The genetic diversity of natural populations of Myzus persicae, a polyphagous aphid species

Wouters, Roland (2021) The genetic diversity of natural populations of Myzus persicae, a polyphagous aphid species. Doctoral thesis, University of East Anglia.

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Abstract

The green peach aphid Myzus persicae has a broad plant host range of over 400 plant species from over 40 families and is a significant insect pest of many crops. Furthermore, M. persicae transmits approximately 100 plant viruses and has developed resistance to more than 70 insecticides. So far, knowledge of crop resistance mechanisms to aphids is limited. Sugar beet productions are particularly challenged by insect-vectored viruses and specifically those transmitted by M. persicae. The objectives of the research described in this thesis were (i) to identify resistance to M. persicae within existing sugar beet germplasm and (ii) to investigate the genetic diversity of M. persicae found on sugar beet in field plots around Europe. It was found there is variation in resistance to M. persicae among sugar beet lines and varieties. Moreover, M. persicae clones vary in their ability to colonise sugar beet in laboratory conditions. M. persicae genotype 4106a does have a lower fecundity and survival rate on sugar beet in comparison to the three other tested M. persicae genotypes (US1L, UK_SB and O). Existing microsatellite markers were not specific enough for aphid genotyping. I added to the current population genetics studies of M. persicae by a whole-genome sequencing approach of 99 M. persicae samples collected world-wide. I contributed to obtaining a chromosome-level M. persicae genome assembly of M. persicae genotype O, which was used as the reference genome in a genomics population approach to study the genetic diversity of 99 M. persicae genotypes. Between 8 to 10 populations were predicted within the sampleset of which 5 of the populations were further analysed. There was a considerable degree of differentiation among populations found with FST values ranging from 0.218 and 0.436. Population genetics analyses methods identified 11 selective sweeps, among the 5 populations. These 11 selective sweep areas were further investigated for the underlying genes involved. Multiple genes were found within the selective sweep areas. One of the sweeps associated with M. persicae plant host preference to nicotianae included candidate effector genes. In conclusion, research conducted in this PhD project showed that there is a level of resistance in sugar beet germplasm to some M. persicae clones and that field populations of M. persicae that colonise sugar beet in fields across Europe are highly diverse. These findings represent a significant step towards the identification of new approaches to obtain stable sugar beet resistance.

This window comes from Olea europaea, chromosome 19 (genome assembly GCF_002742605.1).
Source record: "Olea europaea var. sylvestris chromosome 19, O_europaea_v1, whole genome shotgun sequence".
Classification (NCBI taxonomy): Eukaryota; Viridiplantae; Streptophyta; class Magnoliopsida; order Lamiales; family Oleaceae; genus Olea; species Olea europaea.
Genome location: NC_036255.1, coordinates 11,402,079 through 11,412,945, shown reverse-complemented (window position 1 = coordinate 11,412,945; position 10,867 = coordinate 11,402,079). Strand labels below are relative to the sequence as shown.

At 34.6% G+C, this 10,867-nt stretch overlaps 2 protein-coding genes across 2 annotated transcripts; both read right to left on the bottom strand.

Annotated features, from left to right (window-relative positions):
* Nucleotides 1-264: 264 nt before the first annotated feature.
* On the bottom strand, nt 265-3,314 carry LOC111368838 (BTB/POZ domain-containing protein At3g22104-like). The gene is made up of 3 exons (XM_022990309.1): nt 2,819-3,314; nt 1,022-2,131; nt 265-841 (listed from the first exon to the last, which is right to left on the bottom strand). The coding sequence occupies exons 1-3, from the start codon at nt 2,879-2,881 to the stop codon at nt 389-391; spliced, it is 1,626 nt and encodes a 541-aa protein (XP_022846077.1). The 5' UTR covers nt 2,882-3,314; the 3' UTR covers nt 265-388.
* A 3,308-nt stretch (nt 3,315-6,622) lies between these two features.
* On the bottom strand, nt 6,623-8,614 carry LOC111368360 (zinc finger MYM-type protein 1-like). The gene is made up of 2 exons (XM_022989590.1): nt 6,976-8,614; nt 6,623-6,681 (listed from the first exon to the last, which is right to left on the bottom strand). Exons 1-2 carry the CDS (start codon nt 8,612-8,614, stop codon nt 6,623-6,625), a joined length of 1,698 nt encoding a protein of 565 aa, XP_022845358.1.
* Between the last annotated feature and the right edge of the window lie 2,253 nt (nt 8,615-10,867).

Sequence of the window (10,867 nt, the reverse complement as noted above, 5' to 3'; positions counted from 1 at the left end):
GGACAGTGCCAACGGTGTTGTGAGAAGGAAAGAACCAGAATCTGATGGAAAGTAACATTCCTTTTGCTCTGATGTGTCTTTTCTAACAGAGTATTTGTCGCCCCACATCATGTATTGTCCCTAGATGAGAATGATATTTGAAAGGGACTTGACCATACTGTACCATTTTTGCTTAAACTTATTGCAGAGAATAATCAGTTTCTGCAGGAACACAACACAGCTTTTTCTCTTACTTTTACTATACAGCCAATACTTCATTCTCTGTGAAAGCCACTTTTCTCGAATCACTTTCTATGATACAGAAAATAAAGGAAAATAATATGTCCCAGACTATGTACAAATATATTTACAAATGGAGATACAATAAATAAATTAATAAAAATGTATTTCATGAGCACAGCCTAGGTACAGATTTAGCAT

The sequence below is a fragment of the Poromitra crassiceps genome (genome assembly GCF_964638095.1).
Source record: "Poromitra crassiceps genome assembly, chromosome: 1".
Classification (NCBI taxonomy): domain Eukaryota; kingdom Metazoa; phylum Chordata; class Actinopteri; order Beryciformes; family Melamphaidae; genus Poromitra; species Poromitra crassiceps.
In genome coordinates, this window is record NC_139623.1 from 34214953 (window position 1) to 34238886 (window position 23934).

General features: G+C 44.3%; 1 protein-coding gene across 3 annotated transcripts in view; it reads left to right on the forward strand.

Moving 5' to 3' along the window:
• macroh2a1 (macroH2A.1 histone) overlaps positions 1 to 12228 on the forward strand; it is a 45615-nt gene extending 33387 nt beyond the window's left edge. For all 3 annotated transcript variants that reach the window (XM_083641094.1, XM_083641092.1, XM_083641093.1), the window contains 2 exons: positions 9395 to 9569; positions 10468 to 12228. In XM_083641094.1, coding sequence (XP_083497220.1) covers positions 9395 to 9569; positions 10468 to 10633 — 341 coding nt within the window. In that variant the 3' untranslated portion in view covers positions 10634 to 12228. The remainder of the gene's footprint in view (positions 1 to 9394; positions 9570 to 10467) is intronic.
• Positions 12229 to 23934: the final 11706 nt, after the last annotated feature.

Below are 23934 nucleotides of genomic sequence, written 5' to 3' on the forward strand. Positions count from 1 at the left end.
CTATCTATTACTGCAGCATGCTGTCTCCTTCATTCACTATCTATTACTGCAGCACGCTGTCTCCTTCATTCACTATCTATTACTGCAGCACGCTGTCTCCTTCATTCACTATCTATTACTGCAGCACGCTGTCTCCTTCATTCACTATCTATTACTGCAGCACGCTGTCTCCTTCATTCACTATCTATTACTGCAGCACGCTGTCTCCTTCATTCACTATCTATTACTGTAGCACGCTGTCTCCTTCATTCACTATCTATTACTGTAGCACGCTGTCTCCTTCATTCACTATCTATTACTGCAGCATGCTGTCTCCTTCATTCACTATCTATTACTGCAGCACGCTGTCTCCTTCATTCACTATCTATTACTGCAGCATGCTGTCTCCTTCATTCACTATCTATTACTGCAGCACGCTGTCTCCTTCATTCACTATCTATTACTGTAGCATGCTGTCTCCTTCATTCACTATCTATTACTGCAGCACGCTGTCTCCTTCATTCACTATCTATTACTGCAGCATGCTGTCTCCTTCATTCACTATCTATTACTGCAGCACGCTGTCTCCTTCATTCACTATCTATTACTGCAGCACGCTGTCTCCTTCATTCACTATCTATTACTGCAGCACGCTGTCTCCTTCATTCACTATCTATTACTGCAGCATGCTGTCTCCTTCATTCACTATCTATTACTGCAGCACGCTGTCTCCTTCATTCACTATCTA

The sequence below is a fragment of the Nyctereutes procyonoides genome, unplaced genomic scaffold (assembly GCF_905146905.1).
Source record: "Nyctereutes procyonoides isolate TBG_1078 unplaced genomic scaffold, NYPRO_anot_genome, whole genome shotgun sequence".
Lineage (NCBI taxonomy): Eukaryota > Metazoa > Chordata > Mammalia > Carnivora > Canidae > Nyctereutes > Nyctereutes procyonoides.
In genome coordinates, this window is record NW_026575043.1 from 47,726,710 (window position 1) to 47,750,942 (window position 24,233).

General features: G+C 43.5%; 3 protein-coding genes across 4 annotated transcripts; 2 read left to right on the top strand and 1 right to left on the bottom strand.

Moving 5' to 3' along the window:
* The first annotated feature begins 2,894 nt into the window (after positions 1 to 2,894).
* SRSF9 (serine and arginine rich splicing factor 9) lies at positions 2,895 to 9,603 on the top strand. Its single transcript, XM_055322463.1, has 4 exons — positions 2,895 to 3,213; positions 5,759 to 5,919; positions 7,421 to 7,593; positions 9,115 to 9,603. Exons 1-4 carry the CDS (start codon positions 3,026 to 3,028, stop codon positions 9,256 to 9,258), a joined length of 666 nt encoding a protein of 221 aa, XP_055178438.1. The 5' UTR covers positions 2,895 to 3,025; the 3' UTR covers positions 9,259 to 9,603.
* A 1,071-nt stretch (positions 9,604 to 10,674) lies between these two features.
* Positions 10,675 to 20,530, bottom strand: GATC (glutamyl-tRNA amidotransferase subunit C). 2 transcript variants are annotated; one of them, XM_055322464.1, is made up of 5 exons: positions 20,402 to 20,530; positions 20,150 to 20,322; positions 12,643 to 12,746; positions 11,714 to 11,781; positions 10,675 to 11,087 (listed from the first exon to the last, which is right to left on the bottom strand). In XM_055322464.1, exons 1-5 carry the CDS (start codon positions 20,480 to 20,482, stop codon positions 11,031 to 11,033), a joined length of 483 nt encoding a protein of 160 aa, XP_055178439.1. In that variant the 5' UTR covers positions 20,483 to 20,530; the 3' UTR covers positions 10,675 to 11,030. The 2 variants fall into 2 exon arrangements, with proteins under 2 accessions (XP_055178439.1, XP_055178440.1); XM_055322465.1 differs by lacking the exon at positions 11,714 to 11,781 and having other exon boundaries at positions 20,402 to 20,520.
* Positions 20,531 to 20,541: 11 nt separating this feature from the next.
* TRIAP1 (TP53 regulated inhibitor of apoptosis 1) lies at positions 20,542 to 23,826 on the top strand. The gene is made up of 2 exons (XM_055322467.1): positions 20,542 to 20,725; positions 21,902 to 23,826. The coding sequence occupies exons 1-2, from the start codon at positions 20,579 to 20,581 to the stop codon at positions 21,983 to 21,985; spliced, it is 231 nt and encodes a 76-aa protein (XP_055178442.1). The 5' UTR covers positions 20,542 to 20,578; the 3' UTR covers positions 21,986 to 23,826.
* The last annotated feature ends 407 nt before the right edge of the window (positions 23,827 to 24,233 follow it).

Item Type: Thesis (Doctoral)
Faculty \ School: Faculty of Science > School of Biological Sciences
Depositing User: Chris White
Date Deposited: 18 Oct 2021 14:14
Last Modified: 18 Oct 2021 14:14
URI: https://ueaeprints.uea.ac.uk/id/eprint/81752
DOI:

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